In Search of Style: The Launch of Avery Rose
“We are in an era of such female empowerment and I think the things we’re seeing speak to that movement of choice, freedom, individuality, and self-love.” – Jennifer Coll, Avery Rose.
Bralettes may be the hottest thing in the lingerie industry right now, but to Jennifer Coll, the woman behind Avery Rose, they’re more than just a buzzword or a passing trend.
“Obviously, I love that since Avery Rose’s inception bralettes have been hugely popular,” she told me in a recent interview, “[but] I don’t think bralettes are a trend at all. Rather, they came out of a desire and necessity for variety in every woman’s wardrobe. Bras serve so many needs and not every bra will be right for every woman. We are in an era of such female empowerment and I think the things we’re seeing speak to that movement of choice, freedom, individuality, and self-love. I love the fact that women are embracing their bodies and loving themselves just the way they are.”
It hasn’t always been this way though. For Coll, the Avery Rose journey began long before she’d even begun to consider launching her own brand. It all started with a hunt for a bra – a bralette, rather – that at that time didn’t seem to exist.
She wanted a barely-there style that would work with particular garments, but all she could find were padded and push-up styles. “Solution” bras existed, but they were about as attractive as the name makes them sound. What Coll really wanted was a bra as pretty as it was practical. Something delicate and skimpy, designed to work with – not alter – her natural figure.
“…I don’t think bralettes are a trend at all. Rather, they came out of a desire and necessity for variety in every woman’s wardrobe.”
After trawling the internet, department stores and independent boutiques, and still coming up empty-handed, most people would give up. But Coll was determined to have her bra, even if she had to design it herself. She decided to visit a trade show, but it was as much a personal shopping trip as it was a business research one.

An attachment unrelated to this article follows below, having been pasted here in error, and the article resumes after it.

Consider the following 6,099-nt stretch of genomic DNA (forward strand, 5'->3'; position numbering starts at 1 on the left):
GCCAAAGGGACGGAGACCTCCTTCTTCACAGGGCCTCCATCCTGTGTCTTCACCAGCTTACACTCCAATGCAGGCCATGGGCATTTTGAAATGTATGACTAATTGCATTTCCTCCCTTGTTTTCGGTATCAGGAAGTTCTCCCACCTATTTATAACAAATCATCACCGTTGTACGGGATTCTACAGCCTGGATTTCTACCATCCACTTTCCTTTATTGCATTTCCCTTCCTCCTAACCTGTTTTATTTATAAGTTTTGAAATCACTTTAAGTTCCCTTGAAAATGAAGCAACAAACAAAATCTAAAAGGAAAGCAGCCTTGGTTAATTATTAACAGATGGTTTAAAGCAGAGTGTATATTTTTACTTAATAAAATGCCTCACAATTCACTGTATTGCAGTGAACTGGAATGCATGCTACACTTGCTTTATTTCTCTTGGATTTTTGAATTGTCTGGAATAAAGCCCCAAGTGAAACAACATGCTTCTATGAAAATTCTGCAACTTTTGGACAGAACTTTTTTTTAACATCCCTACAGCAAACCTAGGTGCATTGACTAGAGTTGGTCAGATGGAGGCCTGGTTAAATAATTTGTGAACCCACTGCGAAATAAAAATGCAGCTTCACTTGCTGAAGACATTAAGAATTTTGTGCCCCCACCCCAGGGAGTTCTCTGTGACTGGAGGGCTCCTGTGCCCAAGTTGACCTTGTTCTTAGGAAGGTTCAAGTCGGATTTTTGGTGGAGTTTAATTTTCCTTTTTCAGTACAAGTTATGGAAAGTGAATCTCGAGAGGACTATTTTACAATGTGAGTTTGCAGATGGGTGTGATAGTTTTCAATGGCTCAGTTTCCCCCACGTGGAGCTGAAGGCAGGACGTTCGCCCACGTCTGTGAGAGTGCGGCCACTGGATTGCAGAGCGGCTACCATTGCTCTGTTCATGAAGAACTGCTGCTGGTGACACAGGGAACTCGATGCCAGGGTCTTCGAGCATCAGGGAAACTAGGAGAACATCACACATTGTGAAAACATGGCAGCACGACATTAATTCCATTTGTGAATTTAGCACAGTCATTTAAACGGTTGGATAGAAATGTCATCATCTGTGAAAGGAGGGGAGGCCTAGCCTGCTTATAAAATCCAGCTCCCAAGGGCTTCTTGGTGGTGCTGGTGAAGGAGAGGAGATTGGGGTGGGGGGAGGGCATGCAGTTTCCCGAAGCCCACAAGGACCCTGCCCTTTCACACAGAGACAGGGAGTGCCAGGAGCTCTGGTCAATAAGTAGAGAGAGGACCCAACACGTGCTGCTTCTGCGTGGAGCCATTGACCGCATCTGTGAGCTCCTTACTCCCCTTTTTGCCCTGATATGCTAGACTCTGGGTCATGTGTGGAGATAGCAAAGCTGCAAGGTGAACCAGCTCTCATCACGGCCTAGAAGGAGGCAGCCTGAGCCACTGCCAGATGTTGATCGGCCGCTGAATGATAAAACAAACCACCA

“I wasn’t even seriously considering starting my own lingerie business.” she explained, “I had an inkling of what it would take monetarily as well as time, dedication and sheer magnitude of work necessary, and honestly was realizing that it would be a huge endeavour with real risk of failure. My real objective in going to Inteﬁlière Paris in 2015 was to ﬁnd what I was looking for, not to start a company.”
And what better place than a lingerie trade show with 550 brands in attendance to find a particular style of bra? But, Coll recalls, “I saw a ton of the same stuff from [almost] every brand… That’s when the realization hit me… I decided I could actually have something to offer to women and the lingerie industry, and when I returned home I began the process of starting Avery Rose.”
The hardest hurdle to overcome was finding a factory, especially since she wanted production to be local. But she struck lucky when she found one in Los Angeles, telling me “They have been able to fulﬁl my every need and are an excellent factory with extensive resources”. Coll also hired two designers to help put the ideas she has in her head down on paper. Her namesake Jennifer bralette was the first Avery Rose creation to come out of their collaboration – it’s now a bestseller.
Avery Rose is going from strength to strength, with floods of requests for custom designs, and a new collection to be unveiled at CURVENEWYORK later this month. Many enquiries have been about styles with added support, and the new range will include some wired bras. But Coll is quick to point out that she is not completely changing her brand.
“I still want to stay true to my niche and original vision of Avery Rose,” she says, “and in that respect, I will continue to make my line in the United States with some sort of embellishment on each bra. I have also received many requests to do swimwear. We are venturing into that arena with a few styles and will see how it is received, but we are excited to expand and give our devotees and customers what they desire.”
As well as CURVENEWYORK, Coll plans to host some private shows though details are yet to be confirmed. “We also plan on doing a pop up here and there and really hope to be showing in Paris next year,” she revealed, “We have trademarked our name all over the world and look forward to expanding overseas.” Perhaps in the not too distant future, Coll will be back on the floors of Inteﬁlière, only this time exhibiting rather than visiting!